Hamden small businesses bloom with fresh customers

Corinna Pazzanese, Contributing Writer

Last year, the absence of students at Quinnipiac due to the pandemic was a prominent factor that affected Hamden’s small businesses. With more students back on campus this year, these businesses are finally getting back on track.

Quinnipiac University’s Associate Vice President for Public Relations John Morgan said the university had around 1,000 fewer students on campus during the 2020-21 academic year compared to this year.

“Now that we’re fully back to in-person, in-classroom instruction there is definitely an increased presence of students on campus and in the local community,” Morgan said.

Funcle’s Cafe, which was founded early in the pandemic, is a popular choice for students. (Connor Lawless)

COVID-19 created many new obstacles for small businesses, such as challenges getting certain resources into the stores, according to an article from the New York Times

Alyson Kern, the front end manager at Funcle’s Cafe, a breakfast and lunch restaurant popular among Quinnipiac students, said it seems like, “everything is out of stock.” She said that the weekends are still extremely busy in the cafe.

Mack Cianciolo, the co-owner of Fresh Greens and Proteins, a new eatery near the Mount Carmel campus, agreed that one of the biggest challenges that are still occurring is getting products into the store. He said that certain products are unavailable and some have even tripled in price. 

“The last thing we want to do is relay the cost to the customers,” Cianciolo said.

Maneuvering the new shortages of goods and increase in prices is certainly a challenge for these businesses. Like many, these local businesses have had to learn to think outside of the box and adapt to their current situations.

The manager at Pretty Woman Outlet, Hannah Yoou, said that her store had to close its fitting rooms due to COVID-19 precautions. This brought difficulties to the shopping experience as most people want to try on clothes before purchasing.

Spuds Your Way has both takeout location and food truck options. (Daniel Passapera)

Down the road, Spuds Your Way is a takeout restaurant that provides food trucks as well. The availability of catering events for Spuds greatly depleted since most parties and events were canceled during the pandemic.

“All of our catering took a massive hit,” said Jared Cohen, Spuds Your Way’s owner and chef. “We shut the trucks down until we partnered up with Food Fleet.”

Food Fleet provides mobile food and beverage options for corporations and organizations around the country. Spuds Your Way’s food truck frequents the Quinnipiac campus. Cohen credits his partnership with Food Fleet for allowing his business to continue during the pandemic.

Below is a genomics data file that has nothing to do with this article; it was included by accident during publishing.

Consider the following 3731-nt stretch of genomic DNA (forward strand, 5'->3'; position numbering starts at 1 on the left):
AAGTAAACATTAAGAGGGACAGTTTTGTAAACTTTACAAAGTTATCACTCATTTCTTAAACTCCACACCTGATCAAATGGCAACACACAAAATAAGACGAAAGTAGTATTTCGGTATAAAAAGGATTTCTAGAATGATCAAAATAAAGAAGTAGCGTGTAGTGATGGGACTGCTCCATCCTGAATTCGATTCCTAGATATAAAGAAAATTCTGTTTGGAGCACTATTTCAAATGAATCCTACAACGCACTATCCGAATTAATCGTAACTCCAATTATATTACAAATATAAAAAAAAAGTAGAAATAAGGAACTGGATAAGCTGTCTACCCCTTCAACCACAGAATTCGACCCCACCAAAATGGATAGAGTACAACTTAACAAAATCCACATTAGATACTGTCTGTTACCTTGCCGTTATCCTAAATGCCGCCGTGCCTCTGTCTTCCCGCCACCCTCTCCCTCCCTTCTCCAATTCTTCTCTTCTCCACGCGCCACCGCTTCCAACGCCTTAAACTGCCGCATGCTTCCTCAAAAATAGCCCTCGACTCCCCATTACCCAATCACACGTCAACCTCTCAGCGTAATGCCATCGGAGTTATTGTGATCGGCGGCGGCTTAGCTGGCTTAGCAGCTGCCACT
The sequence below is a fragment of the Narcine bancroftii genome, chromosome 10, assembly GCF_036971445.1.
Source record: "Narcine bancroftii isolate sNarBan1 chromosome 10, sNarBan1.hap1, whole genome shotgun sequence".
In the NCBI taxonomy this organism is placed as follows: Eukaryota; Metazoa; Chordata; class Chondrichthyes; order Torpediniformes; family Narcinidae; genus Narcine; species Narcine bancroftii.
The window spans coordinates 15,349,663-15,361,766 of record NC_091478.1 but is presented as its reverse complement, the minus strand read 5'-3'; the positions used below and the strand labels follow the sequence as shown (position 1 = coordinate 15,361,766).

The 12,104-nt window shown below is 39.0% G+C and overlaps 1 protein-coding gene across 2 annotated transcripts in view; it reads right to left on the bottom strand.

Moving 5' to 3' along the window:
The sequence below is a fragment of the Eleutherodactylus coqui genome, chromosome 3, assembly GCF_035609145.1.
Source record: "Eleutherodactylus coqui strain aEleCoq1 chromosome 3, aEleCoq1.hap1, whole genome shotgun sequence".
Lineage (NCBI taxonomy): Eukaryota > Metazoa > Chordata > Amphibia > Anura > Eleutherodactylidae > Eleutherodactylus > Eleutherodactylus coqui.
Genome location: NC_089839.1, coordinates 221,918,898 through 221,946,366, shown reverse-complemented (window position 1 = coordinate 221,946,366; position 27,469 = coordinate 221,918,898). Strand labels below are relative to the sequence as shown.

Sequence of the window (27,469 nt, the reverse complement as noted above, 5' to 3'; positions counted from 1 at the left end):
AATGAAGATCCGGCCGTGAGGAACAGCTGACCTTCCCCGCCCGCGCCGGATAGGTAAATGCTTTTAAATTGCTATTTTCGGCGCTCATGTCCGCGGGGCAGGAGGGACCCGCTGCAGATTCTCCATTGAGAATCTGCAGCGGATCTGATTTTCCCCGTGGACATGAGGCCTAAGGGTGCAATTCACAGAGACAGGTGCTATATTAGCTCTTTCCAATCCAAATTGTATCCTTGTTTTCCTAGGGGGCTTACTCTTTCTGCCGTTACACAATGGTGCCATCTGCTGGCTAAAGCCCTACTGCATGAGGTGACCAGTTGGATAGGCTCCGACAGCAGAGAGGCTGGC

The Spuds Your Way food truck is able to promote the store front with its presence on the Quinnipiac campus. This is a considerable change from last year. Cohen said that he only did 50% of the business he could have last year if the pandemic never happened.

Although the challenges of the pandemic are not over for these small businesses, the return of students to campus this fall brought back business opportunities.

“The weekends are super crazy, and it all started on the first move-in weekend,” Kern said. 

Kern said Funcle’s Cafe phone and app services have been completely overwhelmed with orders over the weekends since students returned to campus.

At the Pretty Woman outlet, the university shuttle comes to the parking lot frequently.

“It’s great to see kids getting excited to go out again,” Yoou said.

Kristen D’Ariano, a junior double major in physical therapy and psychology, said she often goes to local businesses, especially restaurants. 

“Last year, it was a little more difficult to find places to go to,” D’Ariano said. “I was a little unsure — not feeling too well and safe … Now, it finally feels like it’s slowly getting back to normal. I feel more inclined to go out and especially to some of my favorite restaurants I used to go to before the pandemic.”

For Fresh Greens & Proteins, Cianciolo said Quinnipiac students’ return not only allows valuable employees to join the team but also brings in a consistent flow of customers since students get out of classes at different times throughout the day.

D’Ariano said she loves going to Fresh Greens & Proteins on the weekends.

“Everyone is super friendly and welcoming, so I really like the environment within it,” D’Ariano said.

During the school year, a significant portion of some small businesses’ customer bases is students. At Pretty Woman Outlet, Yoou predicted that around 15-20% of customers are Quinnipiac students.

Cianciolo said he is happy to have the Quinnipiac community supporting his business.

“The students being back really helps the word to spread about us,” Cianciolo said.